The next generation of useful, non-advertising revenue based software products are taking the lessons learned from search and actually doing something interesting with that stuff - particularly with respect to efficiency and scaling.
posted by NoRelationToLea at 10:33 AM on September 18, 2009


It seems like there have been at least a dozen of these nostalgia blog posts floating around on reddit/digg/meta using screenshots from archive.org with half the images missing.
posted by wcfields at 12:04 PM on September 18, 2009 [1 favorite]


My favorite 'get off my lawn' story to tell the younger folks in my industry (internet advertising) lists many of these old search engines and ends with "and we ran banners that showed up with the keywords and we paid CPMs and WE LIKED IT".
posted by superkim at 12:45 PM on September 18, 2009


I remember using Yahoo when it was off of somebody's personal site on a Stanford server.

akebono.stanford.edu, which used to be Jerry Yang's project server. Named for the American sumo wrestler.
posted by dhartung at 3:31 PM on September 18, 2009


Think about that for a second:

Yahoo was attempting to categorize every single website on the internet manually. There was a time when this was a conceivable project.
posted by empath at 4:09 PM on September 18, 2009 [4 favorites]


No wonder Google became so compelling. It was the first to realize that the search page didn't need to be about trying to sell you something. A clean, peaceful white field, organized around the blank box in the center where you expressed your wish. They realized that the selling could come after they had mastered the aggregation of data - and that they didn't need to plaster the search page with a chaos of links like an animated Times Square billboard.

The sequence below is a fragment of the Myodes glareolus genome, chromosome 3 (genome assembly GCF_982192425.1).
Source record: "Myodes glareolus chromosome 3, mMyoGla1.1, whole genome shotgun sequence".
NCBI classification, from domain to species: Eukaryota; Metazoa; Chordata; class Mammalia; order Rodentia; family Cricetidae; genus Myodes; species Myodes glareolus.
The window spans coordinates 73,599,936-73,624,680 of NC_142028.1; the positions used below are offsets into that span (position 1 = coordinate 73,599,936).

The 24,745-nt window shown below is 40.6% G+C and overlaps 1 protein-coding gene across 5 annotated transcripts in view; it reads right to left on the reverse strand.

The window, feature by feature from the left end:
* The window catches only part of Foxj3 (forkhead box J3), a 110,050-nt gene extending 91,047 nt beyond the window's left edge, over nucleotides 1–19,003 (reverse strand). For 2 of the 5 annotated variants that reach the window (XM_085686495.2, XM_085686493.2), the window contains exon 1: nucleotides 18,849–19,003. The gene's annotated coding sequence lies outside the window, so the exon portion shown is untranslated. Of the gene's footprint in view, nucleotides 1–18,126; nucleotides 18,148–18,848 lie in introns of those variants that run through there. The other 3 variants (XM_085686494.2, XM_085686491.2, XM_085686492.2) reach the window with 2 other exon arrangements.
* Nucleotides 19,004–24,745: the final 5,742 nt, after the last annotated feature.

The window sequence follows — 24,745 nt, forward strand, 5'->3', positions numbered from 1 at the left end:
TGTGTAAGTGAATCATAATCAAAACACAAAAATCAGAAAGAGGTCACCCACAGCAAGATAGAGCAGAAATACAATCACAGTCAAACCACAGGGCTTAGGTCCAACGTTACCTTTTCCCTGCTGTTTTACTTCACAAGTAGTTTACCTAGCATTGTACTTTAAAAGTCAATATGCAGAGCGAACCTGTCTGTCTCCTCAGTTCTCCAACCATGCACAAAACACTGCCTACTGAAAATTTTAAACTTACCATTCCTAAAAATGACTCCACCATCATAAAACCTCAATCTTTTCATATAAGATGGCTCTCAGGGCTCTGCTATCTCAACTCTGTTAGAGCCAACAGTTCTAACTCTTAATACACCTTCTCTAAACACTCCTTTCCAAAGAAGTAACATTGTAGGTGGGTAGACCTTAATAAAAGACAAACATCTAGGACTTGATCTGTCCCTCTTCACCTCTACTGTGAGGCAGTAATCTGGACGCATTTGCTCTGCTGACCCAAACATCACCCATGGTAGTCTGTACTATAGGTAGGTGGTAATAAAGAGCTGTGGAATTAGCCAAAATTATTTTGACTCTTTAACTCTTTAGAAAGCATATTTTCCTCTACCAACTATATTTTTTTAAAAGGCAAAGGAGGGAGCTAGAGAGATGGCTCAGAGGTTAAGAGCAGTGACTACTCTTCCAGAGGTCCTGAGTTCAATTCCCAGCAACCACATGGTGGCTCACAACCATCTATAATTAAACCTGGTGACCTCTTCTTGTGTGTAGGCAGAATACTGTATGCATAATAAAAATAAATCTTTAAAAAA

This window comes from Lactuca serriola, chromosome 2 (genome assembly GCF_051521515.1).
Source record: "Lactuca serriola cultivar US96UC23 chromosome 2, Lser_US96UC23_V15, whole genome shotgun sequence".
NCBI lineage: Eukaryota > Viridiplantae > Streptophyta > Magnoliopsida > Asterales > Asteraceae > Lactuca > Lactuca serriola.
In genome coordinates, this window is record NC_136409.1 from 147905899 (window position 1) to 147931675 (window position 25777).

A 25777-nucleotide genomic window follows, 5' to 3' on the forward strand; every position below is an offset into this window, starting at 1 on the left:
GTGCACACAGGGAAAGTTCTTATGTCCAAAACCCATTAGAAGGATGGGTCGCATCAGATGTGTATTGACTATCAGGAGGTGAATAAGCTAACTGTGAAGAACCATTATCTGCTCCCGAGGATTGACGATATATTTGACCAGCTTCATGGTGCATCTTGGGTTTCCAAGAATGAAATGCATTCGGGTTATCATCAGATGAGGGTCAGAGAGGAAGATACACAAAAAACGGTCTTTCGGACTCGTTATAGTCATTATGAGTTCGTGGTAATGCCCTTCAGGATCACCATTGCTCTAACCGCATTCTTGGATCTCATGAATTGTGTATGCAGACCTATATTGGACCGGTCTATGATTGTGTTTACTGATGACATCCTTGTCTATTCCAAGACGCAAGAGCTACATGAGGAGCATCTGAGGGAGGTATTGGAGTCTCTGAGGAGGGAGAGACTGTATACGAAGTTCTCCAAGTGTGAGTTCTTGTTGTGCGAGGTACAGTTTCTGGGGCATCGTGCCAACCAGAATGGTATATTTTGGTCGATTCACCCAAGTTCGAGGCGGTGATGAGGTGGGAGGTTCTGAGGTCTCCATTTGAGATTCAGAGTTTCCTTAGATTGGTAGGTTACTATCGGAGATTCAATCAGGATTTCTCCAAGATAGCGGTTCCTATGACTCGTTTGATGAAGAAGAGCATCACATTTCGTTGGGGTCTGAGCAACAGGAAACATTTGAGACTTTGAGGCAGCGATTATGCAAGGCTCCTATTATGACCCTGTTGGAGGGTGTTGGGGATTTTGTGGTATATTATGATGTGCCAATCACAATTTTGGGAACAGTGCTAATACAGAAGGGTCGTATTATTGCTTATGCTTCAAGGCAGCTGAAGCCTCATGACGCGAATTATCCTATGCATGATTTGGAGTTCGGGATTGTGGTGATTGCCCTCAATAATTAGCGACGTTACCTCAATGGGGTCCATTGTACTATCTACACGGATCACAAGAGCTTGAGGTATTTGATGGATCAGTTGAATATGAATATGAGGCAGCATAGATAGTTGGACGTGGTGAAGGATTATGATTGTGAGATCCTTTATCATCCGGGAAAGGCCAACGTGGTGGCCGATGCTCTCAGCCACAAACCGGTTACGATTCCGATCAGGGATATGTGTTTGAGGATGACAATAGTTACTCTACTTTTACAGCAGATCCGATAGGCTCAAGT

Smart, that. So smart that their version of 'clean' became an aesthetic, forcing everyone to think about what was for sale here in quite a different way.
posted by Miko at 7:56 PM on September 18, 2009


I know I shouldn't be, but I'm always amazed at how much people rely on Google, and how weak their Google-fu is.

Ask Jeeves came out when I was in middle school and I remember watching the commercials and having my mind totally blown. I'd used the Yahoo site listing before then because I had no idea how to use keywords in a search engine, and then Ask Jeeves let you type in a full-sentence question and through some magic I could suddenly search the internet. I clung to my Ask Jeeves training wheels for years until one day I finally recognized that it was just filtering out the non-unique words. It wasn't until I started reading askme questions a few years ago that I consciously realized there was strategy to Googling.